Editors Talk: Dhwanee Goyal, Indigo Literary Journal

As a platform for emerging poets, our mission is to provide practical help for serious writers. The community lifts itself up together or not at all. In that light, we’ve been asking some great editors from around the literary community for their frank thoughts on why poems may get accepted/rejected from their own slush pile of submissions, and what poets can do to better their chances. Today, we’re speaking with Dhwanee Goyal, Editor in Chief of Indigo Literary Journal.


How and when did Indigo Literary Journal begin?

Dhwanee Goyal: Indigo Literary Journal came together sometime in August 2020. Ai Li, our founder, and I were formerly part of an online space for young writers, and we thought it would be really special if we could contribute something of our own to the literary community!

Can you talk about the work and writers you publish—any consistent themes, forms, aesthetic qualities, you look for? Feel free to shout out some writers you’ve published here.

We like new journeys, descriptions of nights spent awake, work that defies genre. There isn’t a set pattern to what we publish, but a lot of what we have featured blends past, present and future together really well. We love active, assured narratives as opposed to ones which don’t quite know what to do with themselves; we like explorations of difficult relationships, discovery of love in the small things.

I believe that poetry is a great tool to explore and understand both yourself and the world around you. I love pieces that talk about identity in whichever fashion, poems that travel through conversations and routines. Two of my favorite pieces Indigo has ever published are “Fourth Dimension Fairy Tale” by Divyasri Krishnan and “Runoff Is The Sound Of Closure” by Morgan Ridway. Both these poems have such fantastic tones, and so many things are done extremely well here.

What advice do you have for new poets who are submitting work?

Take it slow! Don’t submit just for the sake of submitting, even though that might seem enticing at first. It is important to spend some time with your work before sending it out to the world, so go over it a couple of times, think: is there any way you could add focus to the more high-stakes part of your poem? Would this piece perhaps work better in a different format? Try variations! Poetry is an extremely fun craft, and if you’ve enjoyed drafting your piece and are satisfied with the end result, there’ll be editors out there who will love it too.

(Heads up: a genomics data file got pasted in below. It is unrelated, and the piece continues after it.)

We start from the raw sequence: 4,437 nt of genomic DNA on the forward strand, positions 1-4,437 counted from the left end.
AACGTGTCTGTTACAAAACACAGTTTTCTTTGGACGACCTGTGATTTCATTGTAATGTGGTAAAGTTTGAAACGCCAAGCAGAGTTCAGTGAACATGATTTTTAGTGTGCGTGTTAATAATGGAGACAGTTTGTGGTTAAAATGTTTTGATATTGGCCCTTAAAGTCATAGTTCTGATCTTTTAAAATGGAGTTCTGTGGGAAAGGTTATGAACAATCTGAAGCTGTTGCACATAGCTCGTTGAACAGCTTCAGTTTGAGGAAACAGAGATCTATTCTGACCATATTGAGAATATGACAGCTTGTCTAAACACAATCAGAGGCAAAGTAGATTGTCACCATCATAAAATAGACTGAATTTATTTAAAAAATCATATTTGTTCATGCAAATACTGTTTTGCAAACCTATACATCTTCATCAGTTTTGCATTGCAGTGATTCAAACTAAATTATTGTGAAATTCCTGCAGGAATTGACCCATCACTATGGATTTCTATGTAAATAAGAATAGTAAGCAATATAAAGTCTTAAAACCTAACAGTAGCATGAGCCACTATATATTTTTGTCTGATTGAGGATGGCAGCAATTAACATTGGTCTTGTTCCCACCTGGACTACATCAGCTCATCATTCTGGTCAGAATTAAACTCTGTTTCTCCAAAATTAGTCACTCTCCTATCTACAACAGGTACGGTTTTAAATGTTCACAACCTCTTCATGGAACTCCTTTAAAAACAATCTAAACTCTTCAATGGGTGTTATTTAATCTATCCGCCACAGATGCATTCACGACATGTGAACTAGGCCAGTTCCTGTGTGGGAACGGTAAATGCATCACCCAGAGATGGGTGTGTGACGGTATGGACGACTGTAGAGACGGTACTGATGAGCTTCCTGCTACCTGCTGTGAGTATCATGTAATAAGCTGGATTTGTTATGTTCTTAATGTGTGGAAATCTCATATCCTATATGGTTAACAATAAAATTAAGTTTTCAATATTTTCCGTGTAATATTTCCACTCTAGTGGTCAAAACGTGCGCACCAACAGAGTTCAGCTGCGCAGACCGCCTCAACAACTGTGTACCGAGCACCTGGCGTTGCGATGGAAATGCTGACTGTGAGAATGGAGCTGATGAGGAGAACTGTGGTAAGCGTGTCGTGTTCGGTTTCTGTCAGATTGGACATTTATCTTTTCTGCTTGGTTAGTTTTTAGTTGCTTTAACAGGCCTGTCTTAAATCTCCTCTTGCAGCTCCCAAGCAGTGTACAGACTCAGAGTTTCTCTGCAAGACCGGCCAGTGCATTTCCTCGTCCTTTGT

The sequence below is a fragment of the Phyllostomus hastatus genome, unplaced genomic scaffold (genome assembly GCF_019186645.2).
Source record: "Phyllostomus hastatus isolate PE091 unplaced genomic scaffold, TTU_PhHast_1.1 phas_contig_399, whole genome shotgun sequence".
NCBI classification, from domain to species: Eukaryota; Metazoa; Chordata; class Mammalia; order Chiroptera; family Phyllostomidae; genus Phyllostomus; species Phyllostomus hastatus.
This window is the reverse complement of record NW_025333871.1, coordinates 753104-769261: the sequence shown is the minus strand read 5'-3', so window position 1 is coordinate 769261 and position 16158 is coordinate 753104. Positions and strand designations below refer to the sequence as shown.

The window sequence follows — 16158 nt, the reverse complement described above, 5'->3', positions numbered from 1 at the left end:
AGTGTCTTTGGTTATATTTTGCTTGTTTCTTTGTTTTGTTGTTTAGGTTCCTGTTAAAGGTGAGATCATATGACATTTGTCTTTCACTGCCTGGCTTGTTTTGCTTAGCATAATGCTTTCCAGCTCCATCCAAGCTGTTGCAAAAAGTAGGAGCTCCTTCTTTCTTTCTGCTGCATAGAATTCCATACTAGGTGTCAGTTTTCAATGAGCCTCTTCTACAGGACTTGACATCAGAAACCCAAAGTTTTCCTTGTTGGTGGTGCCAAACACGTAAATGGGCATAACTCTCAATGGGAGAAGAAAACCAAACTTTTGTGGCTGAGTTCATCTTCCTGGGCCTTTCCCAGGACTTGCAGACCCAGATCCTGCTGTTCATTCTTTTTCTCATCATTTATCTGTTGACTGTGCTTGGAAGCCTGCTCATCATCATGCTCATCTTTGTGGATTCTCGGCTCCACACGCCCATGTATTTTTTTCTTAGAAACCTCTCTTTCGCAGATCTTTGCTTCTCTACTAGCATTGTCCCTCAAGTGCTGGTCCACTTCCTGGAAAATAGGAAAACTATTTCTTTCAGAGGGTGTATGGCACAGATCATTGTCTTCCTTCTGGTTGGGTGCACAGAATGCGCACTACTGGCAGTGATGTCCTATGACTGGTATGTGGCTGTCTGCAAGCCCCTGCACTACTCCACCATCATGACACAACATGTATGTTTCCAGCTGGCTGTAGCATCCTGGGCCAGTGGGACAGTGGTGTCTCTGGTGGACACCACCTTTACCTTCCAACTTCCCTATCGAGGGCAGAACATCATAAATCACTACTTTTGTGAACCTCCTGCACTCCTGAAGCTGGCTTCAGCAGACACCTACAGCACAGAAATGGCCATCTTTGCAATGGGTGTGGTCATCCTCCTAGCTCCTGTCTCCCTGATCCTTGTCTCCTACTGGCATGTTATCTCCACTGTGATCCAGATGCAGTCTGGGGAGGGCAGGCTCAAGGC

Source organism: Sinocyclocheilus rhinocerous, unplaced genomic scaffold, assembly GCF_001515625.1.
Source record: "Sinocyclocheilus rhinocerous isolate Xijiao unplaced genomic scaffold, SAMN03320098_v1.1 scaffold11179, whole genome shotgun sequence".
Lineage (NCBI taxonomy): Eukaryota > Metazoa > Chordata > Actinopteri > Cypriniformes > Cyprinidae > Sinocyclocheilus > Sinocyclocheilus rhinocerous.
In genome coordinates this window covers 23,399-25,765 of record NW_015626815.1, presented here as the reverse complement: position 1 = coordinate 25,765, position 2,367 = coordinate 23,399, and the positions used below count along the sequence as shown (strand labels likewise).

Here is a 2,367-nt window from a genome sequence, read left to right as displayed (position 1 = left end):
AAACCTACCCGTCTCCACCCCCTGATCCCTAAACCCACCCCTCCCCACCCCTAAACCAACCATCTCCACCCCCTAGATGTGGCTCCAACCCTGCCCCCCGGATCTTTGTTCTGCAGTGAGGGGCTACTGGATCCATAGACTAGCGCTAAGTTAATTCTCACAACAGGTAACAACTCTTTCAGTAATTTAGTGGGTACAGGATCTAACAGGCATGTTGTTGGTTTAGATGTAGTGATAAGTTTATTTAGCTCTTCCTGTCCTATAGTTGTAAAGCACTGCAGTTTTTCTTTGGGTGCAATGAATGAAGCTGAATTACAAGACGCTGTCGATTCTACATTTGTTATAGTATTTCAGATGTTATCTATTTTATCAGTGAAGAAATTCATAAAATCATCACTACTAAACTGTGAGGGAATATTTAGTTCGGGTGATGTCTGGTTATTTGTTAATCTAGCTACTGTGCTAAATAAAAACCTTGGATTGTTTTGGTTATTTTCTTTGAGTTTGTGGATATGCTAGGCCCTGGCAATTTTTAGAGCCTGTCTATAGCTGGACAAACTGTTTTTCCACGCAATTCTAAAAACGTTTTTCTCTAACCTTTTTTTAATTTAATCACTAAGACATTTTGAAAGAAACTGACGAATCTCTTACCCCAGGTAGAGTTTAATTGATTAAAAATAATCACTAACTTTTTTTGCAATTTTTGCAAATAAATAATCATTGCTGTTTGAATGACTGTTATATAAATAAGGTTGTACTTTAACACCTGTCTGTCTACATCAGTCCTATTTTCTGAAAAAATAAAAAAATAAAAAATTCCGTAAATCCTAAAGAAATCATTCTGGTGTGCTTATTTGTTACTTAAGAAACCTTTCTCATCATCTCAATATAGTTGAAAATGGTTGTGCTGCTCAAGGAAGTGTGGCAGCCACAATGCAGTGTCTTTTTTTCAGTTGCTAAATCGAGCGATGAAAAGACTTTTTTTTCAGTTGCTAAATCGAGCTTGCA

From a craft standpoint, what typically causes you to accept a poem? What causes you to turn the page and move on to the next poem in Submittable?

Aesthetically, I’m always intrigued by how a writer uses white space in a poem (do they use enjambments to add emphasis to certain turns of phrases, are their line breaks new or interesting), amongst other things. While this also includes form or shape poetry, it’s also interesting how couplets or tercets can be used innovatively– clever line breaks, suspense, etc; or how the poet can use pause to guide the narrative of the poem, ensuring to pause or speed up at the appropriate places.

It’s also important to me that a poem has consistency throughout. A lot of pieces, especially in the early stages of development, aren’t quite sure where they are going, so they end up juxtaposing themselves somewhere, which breaks momentum. With poetry, as opposed to say prose, you have a lot less space to convey the same idea you would have had normally, so it’s important to consider carefully what one is trying to say– clip unnecessary lines, strengthen loose connections, surprise the reader.

What have you learned as an editor and writer from working at “Indigo Literary Journal”? Where do you see the magazine in five years?

I joined Indigo Literary Journal as a poetry editor initially, but was made editor-in-chief in March 2021. I’ve learnt a lot since then! For instance: a lot of pieces are rejected because of disagreements between readers and editors, so if you receive a positive rejection, there was probably someone on the masthead who vouched for your work. Poetry is an incredibly subjective art form, and it takes quite a lot of back and forth between editors before we send an acceptance.

Communicating with our lovely staff has also taught me new ways to approach poetry and prose. They always raise points I hadn’t thought of before, and a lot of their comments are extremely intelligent.

Right now, I’m hoping to make our blog more active, potentially launching an interview series with former contributors as well as some guest writers or editors. However, in five years, I would like us to have a fellowship program, hopefully! Working alongside other creatives is such a fun and enriching experience, and I would love to be able to bring people together to create alongside each other in a collaborative capacity. I’d also like to have had a themed issue, sometime in the future!



Dhwanee Goyal is sixteen and getting through life one donut at a time. An editor-in-chief of Indigo Literary Journal, her work appears or is forthcoming in Barrelhouse, Foglifter Journal, Variant Literature, and more. Find her on Twitter @pparallel, or at dhwaneegoyal.weebly.com

Jose Hernandez Diaz

Jose Hernandez Diaz is a 2017 NEA Poetry Fellow. He is from Southern California. He is the author of The Fire Eater (Texas Review Press, 2020). His work appears in The American Poetry Review, Boulevard, The Cincinnati Review, Georgia Review, Iowa Review, The Nation, Poetry and in The Best American Nonrequired Reading 2011. Currently, he is an Associate Editor at Frontier and Guest Editor at Palette Poetry.

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